I read only two novels during the first two weeks of September. The rest of my reading was short pieces, many of them online. Why all the short pieces? Well, they fit nicely between US Open tennis matches and WNBA games.
Two Lines 21 ; by C.J. Evans(Editor), Scott Esposito (Editor), Emmy Komada (Editor)
Another good issue with an outstanding final story, Forest Woods, Chair by Hon Lai Chu translated from Chinese by Andrea Lingenfelter. (full table of contents)
Siracusa by Delia Ephron
Read this in a day. Two couples, one with a ten year old daughter, both with flawed marriages, vacation together in Italy. Awful things happen and each of the four adults tells their version in alternating chapters. Nicely told with interesting characters and a bit of mystery and suspense. Library book (Kindle edition)
The Goodreads reviews seem to be "loved it or hated it" with a lot of readers viewing it as an actual letter by a mother to her children, rather than as the reflections of a woman during a sleepless night. She reviews her life, her marriage, her children, her parents, her in-laws, a cat, all her relationships. Once again I am amazed at how much Graham Swift can pack into a short space (in this case 255 pages). At the end, we are left to ponder about what happens "tomorrow" when she and her husband reveal what she considers a major family secret to their son and daughter (sixteen year old twins).
Whether or not one loves or hates this book may depend a great deal on the reader's perspective. I liked (not loved) this book, but not as much as the other two I've read by this author (Mothering Sunday and England and Other Stories). I'll read more by Swift, Waterland is on my chair-side stack. Library book.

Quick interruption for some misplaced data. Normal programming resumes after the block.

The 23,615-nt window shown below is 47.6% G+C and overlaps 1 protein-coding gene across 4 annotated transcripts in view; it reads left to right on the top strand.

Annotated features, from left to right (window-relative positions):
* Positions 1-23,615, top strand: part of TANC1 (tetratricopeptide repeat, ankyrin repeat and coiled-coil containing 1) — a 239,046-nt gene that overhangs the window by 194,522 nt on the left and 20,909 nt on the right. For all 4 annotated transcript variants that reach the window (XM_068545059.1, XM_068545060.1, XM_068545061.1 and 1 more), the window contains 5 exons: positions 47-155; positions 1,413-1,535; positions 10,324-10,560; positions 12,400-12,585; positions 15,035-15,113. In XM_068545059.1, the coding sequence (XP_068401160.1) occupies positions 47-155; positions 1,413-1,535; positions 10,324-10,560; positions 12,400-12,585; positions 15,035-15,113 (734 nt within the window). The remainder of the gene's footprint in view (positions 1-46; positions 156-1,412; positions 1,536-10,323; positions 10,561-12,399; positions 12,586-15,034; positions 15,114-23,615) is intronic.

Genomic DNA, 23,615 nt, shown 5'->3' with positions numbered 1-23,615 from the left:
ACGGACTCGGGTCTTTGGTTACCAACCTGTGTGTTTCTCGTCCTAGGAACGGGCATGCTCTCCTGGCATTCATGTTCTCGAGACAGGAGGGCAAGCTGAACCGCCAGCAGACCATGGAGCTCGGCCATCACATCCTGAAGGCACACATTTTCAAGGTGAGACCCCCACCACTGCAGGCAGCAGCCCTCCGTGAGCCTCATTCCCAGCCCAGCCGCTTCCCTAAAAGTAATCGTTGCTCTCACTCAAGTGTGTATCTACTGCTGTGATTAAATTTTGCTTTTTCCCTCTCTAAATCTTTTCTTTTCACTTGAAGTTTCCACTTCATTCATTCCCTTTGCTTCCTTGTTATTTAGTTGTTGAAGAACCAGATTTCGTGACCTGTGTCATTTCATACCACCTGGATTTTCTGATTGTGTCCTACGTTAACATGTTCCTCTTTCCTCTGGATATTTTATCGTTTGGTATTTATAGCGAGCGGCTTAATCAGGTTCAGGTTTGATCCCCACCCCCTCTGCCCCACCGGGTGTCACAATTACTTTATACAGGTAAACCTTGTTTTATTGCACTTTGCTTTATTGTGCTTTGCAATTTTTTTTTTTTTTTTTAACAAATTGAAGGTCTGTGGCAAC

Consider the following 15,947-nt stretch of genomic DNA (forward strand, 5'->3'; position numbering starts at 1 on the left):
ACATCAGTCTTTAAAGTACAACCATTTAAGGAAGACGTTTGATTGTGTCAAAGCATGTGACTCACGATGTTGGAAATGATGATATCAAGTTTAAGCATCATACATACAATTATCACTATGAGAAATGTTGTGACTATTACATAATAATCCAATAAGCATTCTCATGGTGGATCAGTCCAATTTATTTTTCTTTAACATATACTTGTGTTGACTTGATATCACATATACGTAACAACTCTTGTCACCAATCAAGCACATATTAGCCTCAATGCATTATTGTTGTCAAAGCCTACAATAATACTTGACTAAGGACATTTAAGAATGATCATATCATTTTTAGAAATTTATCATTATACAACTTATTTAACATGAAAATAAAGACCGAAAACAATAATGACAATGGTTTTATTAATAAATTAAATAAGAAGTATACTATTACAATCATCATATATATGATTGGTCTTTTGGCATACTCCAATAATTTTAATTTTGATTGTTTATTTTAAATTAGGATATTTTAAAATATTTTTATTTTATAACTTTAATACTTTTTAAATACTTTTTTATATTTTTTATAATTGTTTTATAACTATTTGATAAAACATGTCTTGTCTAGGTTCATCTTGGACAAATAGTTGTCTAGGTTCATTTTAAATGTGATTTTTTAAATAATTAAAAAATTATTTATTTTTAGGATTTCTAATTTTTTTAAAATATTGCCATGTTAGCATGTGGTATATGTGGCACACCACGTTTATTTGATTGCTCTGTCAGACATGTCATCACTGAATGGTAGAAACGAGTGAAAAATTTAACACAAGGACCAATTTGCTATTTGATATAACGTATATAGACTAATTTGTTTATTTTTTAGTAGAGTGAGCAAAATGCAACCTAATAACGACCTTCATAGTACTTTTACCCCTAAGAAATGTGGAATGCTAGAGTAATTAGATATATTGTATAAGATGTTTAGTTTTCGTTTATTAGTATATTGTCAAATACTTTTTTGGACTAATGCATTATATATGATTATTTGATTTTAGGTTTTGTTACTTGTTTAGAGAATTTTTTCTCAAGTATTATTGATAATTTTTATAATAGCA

A Solemn Pleasure: To Imagine, Witness, and Write by Melissa Pritchard; Foreward by Bret Anthony Johnston
A rather uneven (and mostly boring) collection of essays. "Still God Helps You": Memories of a Sudanese Child Slave, the most powerful essay in the collection, is the only one I can recommend.
Advance review copy through LibraryThing.
Álvaro Enrigue Welcomes a ‘Globalization of Latin American Writers’ a discussion of trends in Spanish language translations by a Mexican author.
Historical Fiction: The Next Big Thing? Possible trends in the genre are discussed in Mark Patton's report on the September 2016 conference of the Historical Novel Society in Oxford.
The Invention of the Modern Soldier is a brief look at how the soldier is portrayed in 20th Century literature.
Grief, Mourning, and the Politics of Memorialization the closing thoughts from Jay D. Aronson’s book Who Owns the Dead? which "tells
the story of the recovery, identification, and memorialization of those
killed in the September 11, 2001, attacks on the World Trade Center in
New York City"
Who knew? There is a National Ampersand Day & Greg Britton, Johns Hopkins University Press editorial director, seems like the right person to tell us about it. Nicely illustrated with photographs of examples from his "quirky collection of wood type ampersands."
Bonnier Books CEO Jacob Dalborg:‘Digitization Is Not Necessarily Evil’ Marie Bilde, an independent book industry consultant, interviews Sweden’s Jacob Dalborg. An upbeat discussion on the challenges and opportunities facing publishers in the digital age.